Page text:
Remembering pianist Al Haig
“Al who?” you might be asking. Pianist Al Haig was born July 19, 1922 in Newark, NJ. You might not remember his name, but you’ve heard him play if you’ve ever heard Birth Of The Cool by Miles Davis.
Haig played with Miles, Dizzy Gillespie and Charlie Parker, Fats Navarro, and Stan Getz, among others. Not a bad resume. But then, as sometimes happens in the jazz world, the spotlight moved on to other players and Haig was all but unknown, surviving mostly by playing cocktail piano gigs.
Haig’s life had a big dark spot on it: He was accused, then acquitted, of murder. That shadow never left him, and his acquittal was later disputed in a book written by his second wife.
Haig came back into prominence in 1974, at least in Europe, spurred on by a recording he made that featured drummer Kenny Clarke. Haig died of a heart attack in 1982.
Here are a few examples of Haig’s playing:
From Haig’s 1974 album Invitation, featuring Kenny Clarke on drums
From Miles Davis’s Birth Of The Cool
From a 1954 session with Bill Crow on bass and Lee Abrams on drums
Thanks for reminding us all of Al Haig, a player not to be overlooked. I do remember him from my records of Charlie Parker, Dizzy, and Miles. But your birth date looks off. He obviously could not have been born in 1940. Discogs and wiki list his birth date as July 19, 1922 in Newark. But the reminder of his playing is the important thing, yes? July 23, however, is the birth date of another giant, Steve Lacy. Still miss his unique sound. Okay, so not a pianist, but still one of the masters.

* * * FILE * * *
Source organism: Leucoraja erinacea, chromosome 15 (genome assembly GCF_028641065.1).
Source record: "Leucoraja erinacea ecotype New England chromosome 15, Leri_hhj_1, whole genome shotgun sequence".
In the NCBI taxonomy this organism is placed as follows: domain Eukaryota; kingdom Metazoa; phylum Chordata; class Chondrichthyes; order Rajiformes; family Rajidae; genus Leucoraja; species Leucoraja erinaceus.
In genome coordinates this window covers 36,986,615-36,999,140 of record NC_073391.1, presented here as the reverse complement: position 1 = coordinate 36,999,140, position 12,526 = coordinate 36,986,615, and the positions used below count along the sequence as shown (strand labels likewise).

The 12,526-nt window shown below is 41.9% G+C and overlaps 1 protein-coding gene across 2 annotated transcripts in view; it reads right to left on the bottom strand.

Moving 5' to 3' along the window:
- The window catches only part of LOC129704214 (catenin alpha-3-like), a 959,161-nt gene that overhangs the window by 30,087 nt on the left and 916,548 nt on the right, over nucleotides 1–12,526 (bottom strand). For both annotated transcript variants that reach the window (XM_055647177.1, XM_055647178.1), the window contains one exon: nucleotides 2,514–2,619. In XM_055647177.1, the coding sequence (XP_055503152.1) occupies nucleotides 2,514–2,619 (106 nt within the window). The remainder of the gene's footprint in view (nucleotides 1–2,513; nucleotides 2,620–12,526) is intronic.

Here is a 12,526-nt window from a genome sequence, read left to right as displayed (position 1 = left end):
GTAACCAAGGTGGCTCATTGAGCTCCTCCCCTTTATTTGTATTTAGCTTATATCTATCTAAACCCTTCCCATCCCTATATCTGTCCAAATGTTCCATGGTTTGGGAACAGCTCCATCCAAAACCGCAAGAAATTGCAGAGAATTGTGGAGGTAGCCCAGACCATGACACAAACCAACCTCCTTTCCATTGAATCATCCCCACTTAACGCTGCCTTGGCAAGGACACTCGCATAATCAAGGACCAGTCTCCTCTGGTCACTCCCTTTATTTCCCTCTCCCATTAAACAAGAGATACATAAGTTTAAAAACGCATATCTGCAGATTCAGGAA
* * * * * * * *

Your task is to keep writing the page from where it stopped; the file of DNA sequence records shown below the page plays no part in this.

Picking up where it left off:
Thanks for the correction, Scott! You’re right, of course. I had a mistake in the date, based on AllAboutJazz’s site. I fixed the error.
Hey Scott, is that you? Sandy and I would love to hear from you here in Ohio. We’re still in the same town as when you visited us (a long time ago)…
I just sent you a message to your own email account. It is about a potential business opportunity that you and Scott, or your management need to check out in Boston. I don’t know if it will amount to anything, or even if it is feasible to do, but thought you guys should check it out as a possible new place to play. It’s not Scullers but might be fun.
Thanks John, got it! We will check it out, please keep scouting for us and just take your commission off the top 🙂
This is for free. My commission is way too expensive for most. : )
Al Haig is a true Jazz Giant. From his 50’s recordings (Al Haig Esoteric), his online 60’s record (Al Haig Today), to the 70’s albums (Invitation, Serendipity, Piano Solos, Milestones, Blue Manhattan, etc), his artisttry should never be Some of the very besto Jazz piano can be found on these recordings!
Al Haig played on Charlie Parker’s Segment, with Dorham, Davis, Potter and Roach. I won’t even try to explain how much I love that recording but I think it’s Parker’s greatest moment, and the group dynamic is perfect. Haig is nowhere near the microphone but his solo reveals a thumping groove going on with Potter. The whole thing is magic.
Dorham and Davis? Of course not. Just Dorham. Sorry about that.
Well that’s the last time I try and share my late-found love of Bop online.
Best stick to the records.
Please accept our sincere apologies Steve, these comments need to be approved since there was a filter put in place after the site was hacked. Your comments were mistakenly overlooked by the webmaster. Thanks for commenting and look forward to more to keep Bop alive online! 🙂
Yes, if Haig was almost singlehandedly responsible for bebop piano invention he wasn’t at all lucky, either in the studio where he was so often found recording on a clunky piano, or in his choice of label. His refined elegance, graceful lines, and near perfect delivery didn’t always endear him to many of his contemporaries whom he often criticised for their technical inadequacies. I think his first trio album on Esoteric is a true masterpiece not only within his particular milieu but in that of the wider refinements of jazz piano generally. A greatly underrated and neglected master.